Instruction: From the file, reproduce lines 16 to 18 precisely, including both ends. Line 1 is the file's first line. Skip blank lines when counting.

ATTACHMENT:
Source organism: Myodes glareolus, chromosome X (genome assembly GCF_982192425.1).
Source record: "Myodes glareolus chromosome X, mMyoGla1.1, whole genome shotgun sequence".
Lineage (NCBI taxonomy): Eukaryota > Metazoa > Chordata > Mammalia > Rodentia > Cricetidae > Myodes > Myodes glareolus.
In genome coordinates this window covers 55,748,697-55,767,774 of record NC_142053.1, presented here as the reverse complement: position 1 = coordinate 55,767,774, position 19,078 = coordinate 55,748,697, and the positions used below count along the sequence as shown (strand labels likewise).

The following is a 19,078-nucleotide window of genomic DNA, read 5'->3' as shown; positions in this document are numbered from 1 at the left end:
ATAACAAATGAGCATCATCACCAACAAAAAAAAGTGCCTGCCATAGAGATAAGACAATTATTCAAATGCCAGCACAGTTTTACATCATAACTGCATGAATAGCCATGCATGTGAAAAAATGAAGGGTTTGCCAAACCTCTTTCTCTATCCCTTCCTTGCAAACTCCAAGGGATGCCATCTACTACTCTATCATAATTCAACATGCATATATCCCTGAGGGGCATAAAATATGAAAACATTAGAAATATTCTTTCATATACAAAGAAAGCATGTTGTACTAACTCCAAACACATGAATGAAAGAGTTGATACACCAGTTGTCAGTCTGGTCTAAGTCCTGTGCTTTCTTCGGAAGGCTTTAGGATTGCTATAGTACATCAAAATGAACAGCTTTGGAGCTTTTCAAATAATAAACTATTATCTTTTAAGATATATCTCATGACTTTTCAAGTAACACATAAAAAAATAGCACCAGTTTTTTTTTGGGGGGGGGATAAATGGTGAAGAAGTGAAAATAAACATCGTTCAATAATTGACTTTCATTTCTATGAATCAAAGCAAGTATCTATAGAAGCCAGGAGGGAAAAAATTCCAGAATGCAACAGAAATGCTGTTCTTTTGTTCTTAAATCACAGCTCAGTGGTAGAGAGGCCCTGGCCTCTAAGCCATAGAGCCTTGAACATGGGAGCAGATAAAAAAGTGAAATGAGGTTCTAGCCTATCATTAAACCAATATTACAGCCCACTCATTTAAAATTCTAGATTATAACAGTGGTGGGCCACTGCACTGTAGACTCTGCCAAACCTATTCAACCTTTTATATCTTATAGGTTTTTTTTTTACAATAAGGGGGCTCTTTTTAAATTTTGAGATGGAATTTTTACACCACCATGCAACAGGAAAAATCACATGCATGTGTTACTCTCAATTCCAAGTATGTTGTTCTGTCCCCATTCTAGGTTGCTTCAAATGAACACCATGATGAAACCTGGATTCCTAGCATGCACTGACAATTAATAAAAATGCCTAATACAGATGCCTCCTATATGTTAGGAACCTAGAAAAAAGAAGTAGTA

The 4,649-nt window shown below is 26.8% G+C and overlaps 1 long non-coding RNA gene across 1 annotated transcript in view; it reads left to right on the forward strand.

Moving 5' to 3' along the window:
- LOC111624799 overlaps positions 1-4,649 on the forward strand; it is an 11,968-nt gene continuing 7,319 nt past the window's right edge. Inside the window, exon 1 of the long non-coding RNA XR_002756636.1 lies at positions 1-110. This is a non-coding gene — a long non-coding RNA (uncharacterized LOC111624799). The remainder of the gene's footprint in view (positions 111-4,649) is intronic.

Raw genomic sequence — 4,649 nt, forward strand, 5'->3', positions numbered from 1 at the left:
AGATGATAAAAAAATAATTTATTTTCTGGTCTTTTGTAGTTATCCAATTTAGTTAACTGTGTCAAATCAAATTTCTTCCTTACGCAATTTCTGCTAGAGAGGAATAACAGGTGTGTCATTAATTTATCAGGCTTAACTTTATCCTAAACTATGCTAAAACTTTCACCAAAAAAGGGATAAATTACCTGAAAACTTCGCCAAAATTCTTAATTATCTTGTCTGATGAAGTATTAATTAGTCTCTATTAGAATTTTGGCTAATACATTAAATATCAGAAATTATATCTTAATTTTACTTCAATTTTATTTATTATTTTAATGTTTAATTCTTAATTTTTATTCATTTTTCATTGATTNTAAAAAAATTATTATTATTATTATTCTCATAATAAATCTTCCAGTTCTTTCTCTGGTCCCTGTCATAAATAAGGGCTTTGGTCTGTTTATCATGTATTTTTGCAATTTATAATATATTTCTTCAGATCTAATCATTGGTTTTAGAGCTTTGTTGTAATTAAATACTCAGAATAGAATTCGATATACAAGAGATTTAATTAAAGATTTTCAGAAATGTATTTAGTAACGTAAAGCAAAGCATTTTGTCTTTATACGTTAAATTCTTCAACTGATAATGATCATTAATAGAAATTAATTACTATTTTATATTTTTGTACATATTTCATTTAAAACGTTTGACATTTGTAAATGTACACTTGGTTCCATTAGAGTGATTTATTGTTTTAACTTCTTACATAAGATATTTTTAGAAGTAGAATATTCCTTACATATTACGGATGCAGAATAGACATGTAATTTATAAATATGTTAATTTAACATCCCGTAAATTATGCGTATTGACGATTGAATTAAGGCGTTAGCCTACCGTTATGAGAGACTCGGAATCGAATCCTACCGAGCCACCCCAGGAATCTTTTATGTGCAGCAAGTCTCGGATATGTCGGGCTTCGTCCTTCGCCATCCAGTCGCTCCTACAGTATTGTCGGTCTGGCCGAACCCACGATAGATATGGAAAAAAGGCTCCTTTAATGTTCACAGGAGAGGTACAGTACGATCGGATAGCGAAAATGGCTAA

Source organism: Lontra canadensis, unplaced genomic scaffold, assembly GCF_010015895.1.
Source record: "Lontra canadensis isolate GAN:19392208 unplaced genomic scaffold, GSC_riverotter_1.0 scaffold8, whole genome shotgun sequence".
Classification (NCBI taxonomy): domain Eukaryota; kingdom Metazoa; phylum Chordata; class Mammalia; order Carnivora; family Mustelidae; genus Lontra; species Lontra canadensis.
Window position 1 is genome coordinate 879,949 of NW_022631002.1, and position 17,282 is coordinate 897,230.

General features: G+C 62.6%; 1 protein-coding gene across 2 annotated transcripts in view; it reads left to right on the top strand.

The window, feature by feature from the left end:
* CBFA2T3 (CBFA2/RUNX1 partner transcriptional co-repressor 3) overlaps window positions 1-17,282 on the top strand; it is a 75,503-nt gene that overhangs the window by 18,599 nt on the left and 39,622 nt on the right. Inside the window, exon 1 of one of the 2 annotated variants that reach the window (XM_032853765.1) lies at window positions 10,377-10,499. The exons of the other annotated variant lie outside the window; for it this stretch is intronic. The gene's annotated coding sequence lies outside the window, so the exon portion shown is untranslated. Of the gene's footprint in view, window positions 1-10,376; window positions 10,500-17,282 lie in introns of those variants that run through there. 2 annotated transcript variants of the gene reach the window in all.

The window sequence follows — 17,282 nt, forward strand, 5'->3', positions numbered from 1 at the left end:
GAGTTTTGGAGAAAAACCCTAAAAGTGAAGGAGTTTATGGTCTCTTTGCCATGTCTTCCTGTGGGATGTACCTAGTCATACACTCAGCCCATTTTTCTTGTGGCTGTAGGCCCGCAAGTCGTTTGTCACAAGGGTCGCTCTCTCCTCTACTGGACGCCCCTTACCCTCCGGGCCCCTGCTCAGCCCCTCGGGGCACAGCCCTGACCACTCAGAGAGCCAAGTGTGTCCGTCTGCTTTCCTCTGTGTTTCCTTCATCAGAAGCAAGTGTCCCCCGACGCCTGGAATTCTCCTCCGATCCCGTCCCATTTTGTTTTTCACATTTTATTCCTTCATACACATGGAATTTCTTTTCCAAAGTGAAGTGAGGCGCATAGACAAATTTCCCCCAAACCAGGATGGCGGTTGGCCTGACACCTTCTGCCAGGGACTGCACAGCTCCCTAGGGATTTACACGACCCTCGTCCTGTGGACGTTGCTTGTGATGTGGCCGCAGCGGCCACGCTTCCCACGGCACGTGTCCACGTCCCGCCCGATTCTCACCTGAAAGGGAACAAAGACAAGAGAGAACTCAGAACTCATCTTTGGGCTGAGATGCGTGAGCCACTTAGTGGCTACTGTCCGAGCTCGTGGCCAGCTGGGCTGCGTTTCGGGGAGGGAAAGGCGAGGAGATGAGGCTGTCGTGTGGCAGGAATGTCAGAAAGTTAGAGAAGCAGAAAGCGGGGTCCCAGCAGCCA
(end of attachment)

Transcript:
General features: G+C 62.6%; 1 protein-coding gene across 2 annotated transcripts in view; it reads left to right on the top strand.

The window, feature by feature from the left end:
* CBFA2T3 (CBFA2/RUNX1 partner transcriptional co-repressor 3) overlaps window positions 1-17,282 on the top strand; it is a 75,503-nt gene that overhangs the window by 18,599 nt on the left and 39,622 nt on the right. Inside the window, exon 1 of one of the 2 annotated variants that reach the window (XM_032853765.1) lies at window positions 10,377-10,499. The exons of the other annotated variant lie outside the window; for it this stretch is intronic. The gene's annotated coding sequence lies outside the window, so the exon portion shown is untranslated. Of the gene's footprint in view, window positions 1-10,376; window positions 10,500-17,282 lie in introns of those variants that run through there. 2 annotated transcript variants of the gene reach the window in all.